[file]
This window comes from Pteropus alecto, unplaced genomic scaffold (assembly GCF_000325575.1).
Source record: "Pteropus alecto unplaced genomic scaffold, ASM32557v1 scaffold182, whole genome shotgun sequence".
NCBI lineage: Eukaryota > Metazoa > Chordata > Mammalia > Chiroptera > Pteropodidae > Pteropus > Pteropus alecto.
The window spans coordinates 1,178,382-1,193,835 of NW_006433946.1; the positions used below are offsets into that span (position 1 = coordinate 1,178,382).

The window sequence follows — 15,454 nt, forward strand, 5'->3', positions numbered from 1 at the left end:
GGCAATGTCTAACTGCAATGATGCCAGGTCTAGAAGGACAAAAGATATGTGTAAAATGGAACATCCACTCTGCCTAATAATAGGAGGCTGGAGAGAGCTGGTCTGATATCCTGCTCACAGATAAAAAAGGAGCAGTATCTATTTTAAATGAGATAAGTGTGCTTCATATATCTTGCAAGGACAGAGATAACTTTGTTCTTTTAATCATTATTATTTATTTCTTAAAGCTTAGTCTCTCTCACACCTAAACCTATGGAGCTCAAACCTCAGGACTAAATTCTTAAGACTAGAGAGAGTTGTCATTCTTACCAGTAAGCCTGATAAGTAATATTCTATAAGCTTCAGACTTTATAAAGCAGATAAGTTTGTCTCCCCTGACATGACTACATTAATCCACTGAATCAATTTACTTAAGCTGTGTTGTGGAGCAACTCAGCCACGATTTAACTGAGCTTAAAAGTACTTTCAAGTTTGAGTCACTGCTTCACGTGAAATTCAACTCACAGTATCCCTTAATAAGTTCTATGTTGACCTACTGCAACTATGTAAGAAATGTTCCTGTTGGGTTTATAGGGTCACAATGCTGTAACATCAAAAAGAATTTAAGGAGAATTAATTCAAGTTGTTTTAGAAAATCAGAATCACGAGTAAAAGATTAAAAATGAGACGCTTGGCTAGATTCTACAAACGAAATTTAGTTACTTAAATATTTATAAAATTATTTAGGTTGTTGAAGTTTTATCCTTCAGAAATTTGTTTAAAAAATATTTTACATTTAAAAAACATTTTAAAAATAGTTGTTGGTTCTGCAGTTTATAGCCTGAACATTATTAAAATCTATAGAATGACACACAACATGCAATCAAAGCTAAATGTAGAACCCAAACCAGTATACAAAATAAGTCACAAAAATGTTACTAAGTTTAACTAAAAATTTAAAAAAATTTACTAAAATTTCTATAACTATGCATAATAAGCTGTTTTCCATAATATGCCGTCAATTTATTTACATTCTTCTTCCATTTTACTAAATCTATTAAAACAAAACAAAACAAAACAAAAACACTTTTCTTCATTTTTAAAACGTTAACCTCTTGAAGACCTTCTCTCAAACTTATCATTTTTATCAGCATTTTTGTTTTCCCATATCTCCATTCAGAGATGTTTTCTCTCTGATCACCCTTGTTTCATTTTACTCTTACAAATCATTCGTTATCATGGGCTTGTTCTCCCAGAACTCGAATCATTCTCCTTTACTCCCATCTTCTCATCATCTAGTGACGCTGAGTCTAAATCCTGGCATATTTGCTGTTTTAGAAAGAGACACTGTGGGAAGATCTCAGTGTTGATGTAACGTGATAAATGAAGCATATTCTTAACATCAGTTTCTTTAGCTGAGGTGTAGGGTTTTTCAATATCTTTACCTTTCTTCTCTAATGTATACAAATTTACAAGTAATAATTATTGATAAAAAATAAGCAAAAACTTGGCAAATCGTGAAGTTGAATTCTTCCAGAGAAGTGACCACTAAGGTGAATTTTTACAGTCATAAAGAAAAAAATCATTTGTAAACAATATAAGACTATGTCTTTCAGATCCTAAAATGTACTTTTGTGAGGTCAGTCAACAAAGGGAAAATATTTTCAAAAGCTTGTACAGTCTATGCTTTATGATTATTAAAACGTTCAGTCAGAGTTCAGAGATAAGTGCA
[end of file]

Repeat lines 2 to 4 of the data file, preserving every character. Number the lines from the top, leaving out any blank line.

Source record: "Pteropus alecto unplaced genomic scaffold, ASM32557v1 scaffold182, whole genome shotgun sequence".
NCBI lineage: Eukaryota > Metazoa > Chordata > Mammalia > Chiroptera > Pteropodidae > Pteropus > Pteropus alecto.
The window spans coordinates 1,178,382-1,193,835 of NW_006433946.1; the positions used below are offsets into that span (position 1 = coordinate 1,178,382).